The Morgan Trail The Morgan Trail

The Morgan Trail

    • 65,00 kr
    • 65,00 kr

Publisher Description

Rex Morgan came back from his mother’s funeral and sat down on the front porch of the little place he had always known as home. He was a slender young man, twenty years of age, with the complexion of a girl, well-moulded features, somber brown eyes, and an unruly mop of black hair.

His black suit was slightly threadbare, the cuffs of his shirt rough-edged from many washings. He smoothed back his hair, staring at the skyline of the little city of Northport, California. It had suddenly occurred to him that he was all alone in the world.

The death of his mother had been a great shock to him. The doctor had said it was heart failure. The rest of it had been a confusion of neighbors, who wanted to assist with everything, the sympathetic minister, the business-like, solemn-faced undertaker, who had talked with him on the price of caskets.

It seemed that there was a difference in price between sterling silver handles and the plated ones, but Rex did not remember which they had selected. Just now he stared at the skyline and wondered who would pay for everything; because he had suddenly remembered that he had no money.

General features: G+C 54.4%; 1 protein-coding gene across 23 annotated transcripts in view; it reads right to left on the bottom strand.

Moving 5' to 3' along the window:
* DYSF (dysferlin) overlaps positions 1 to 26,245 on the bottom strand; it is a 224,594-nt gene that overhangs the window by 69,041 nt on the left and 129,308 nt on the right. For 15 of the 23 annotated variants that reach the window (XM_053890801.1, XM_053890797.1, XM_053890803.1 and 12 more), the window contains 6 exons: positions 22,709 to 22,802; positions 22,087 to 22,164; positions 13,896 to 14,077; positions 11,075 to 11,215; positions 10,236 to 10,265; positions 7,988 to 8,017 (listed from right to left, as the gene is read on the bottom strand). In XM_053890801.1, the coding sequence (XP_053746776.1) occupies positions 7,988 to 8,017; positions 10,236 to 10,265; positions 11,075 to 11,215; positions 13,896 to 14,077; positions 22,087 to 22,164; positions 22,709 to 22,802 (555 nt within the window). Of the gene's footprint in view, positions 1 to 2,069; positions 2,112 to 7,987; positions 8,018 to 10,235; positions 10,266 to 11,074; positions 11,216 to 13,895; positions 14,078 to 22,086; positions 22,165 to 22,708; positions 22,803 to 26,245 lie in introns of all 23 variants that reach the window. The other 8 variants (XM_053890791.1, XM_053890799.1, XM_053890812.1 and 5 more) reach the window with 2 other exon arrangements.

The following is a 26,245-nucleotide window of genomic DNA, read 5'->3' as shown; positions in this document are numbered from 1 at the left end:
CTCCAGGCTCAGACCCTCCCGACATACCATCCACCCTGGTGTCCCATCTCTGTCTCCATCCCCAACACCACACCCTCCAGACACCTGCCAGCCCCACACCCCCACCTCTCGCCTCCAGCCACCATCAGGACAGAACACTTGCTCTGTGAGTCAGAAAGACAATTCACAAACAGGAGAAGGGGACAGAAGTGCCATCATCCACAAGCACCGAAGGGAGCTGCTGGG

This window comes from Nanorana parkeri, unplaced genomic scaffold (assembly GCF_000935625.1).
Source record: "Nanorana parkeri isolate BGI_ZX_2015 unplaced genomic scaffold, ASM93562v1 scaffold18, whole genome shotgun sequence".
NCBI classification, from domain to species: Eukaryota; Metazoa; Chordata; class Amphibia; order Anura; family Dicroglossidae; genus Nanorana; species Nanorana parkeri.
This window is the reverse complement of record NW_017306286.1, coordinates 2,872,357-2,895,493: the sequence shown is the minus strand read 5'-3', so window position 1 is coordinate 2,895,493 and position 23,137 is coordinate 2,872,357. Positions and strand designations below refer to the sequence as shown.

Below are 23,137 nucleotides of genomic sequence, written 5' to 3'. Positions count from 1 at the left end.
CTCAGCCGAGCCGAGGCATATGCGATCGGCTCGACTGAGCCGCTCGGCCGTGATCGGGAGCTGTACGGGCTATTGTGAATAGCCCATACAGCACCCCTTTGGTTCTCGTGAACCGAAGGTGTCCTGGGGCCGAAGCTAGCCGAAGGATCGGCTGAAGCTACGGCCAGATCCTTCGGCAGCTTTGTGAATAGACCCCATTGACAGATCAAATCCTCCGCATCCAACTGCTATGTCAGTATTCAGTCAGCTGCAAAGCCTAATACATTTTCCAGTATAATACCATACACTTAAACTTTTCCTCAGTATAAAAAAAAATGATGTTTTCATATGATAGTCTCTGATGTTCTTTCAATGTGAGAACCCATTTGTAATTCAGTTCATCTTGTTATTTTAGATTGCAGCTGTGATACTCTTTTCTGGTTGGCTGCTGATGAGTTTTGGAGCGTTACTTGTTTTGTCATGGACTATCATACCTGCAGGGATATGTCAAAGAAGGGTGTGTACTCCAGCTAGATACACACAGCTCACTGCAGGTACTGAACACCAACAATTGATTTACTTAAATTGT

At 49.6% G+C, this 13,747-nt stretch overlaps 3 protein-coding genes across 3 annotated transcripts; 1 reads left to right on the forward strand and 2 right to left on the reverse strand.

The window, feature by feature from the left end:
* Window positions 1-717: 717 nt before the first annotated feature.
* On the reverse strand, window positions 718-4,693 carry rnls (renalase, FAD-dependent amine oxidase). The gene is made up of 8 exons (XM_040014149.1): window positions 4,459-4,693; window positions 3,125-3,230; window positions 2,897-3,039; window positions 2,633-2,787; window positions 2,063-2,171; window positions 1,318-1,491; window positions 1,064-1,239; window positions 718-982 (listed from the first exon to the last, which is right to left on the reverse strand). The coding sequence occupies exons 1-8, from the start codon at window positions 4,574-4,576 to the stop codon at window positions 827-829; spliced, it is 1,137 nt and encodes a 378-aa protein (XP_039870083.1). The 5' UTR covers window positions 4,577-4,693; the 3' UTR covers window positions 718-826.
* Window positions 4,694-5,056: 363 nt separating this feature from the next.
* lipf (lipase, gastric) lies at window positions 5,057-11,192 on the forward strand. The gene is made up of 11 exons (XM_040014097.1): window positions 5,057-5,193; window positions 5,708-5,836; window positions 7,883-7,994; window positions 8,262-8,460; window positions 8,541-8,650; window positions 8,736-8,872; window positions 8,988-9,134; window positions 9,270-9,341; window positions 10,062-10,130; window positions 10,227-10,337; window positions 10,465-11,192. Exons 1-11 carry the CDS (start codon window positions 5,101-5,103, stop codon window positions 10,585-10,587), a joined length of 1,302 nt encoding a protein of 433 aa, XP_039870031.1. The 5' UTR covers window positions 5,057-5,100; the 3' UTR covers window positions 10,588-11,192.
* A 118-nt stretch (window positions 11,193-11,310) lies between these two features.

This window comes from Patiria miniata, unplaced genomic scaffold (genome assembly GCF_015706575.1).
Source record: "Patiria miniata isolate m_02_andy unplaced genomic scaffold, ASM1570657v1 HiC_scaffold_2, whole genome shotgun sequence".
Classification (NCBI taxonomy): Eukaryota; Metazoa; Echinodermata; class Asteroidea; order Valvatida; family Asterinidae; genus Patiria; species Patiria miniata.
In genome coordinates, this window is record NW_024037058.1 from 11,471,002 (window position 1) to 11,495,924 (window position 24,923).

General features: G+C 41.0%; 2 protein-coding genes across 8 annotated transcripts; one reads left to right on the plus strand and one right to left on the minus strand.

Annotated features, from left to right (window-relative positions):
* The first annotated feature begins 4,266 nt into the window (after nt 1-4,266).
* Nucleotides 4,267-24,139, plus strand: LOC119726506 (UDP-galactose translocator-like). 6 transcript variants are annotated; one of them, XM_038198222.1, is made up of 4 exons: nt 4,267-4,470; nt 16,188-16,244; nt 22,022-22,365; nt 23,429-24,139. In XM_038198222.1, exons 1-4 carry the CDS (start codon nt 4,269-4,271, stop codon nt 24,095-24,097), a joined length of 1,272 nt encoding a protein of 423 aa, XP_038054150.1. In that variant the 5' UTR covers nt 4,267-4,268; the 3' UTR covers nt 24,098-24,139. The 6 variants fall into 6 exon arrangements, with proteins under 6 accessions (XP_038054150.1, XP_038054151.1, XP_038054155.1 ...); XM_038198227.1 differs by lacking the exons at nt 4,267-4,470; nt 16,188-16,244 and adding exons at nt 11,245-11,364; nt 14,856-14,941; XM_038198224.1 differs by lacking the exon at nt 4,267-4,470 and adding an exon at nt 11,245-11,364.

As far as he knew he was all alone in the world. There were plenty of Morgans, of course, but he had never heard his mother mention one of them as being a relative. He had never given this a thought before. In fact, he had never given anything of that kind any thought.

Mrs. Morgan had always been an enigma to her neighbors. They had seen Rex grow from boyhood to manhood, practically tied to his mother’s apron-strings, as they expressed it. He had no companions. She had never allowed him to go to a public school, but had always employed a tutor.

Whence her income was derived, no one knew. But she was not wealthy. On the contrary, Mrs. Morgan practiced the strictest economy in order to make both ends meet. She was a slight little woman, evidently well-bred, who lived solely for her son; shielding him from the world in every way.

She had never told any one anything of her past life. Rex was like her in many respects. Now he was twenty years of age, educated from books—as ignorant of the world as a six-year-old. He did not know where his money came from. It had never meant anything to him.

In his own dumb sort of way he wondered where this money came from, and if there was any left. Another thing bothered him just a little. A newspaper reporter, writing up the death notice, asked Rex about his father.

Fiction & Literature
25 March
Library of Alexandria

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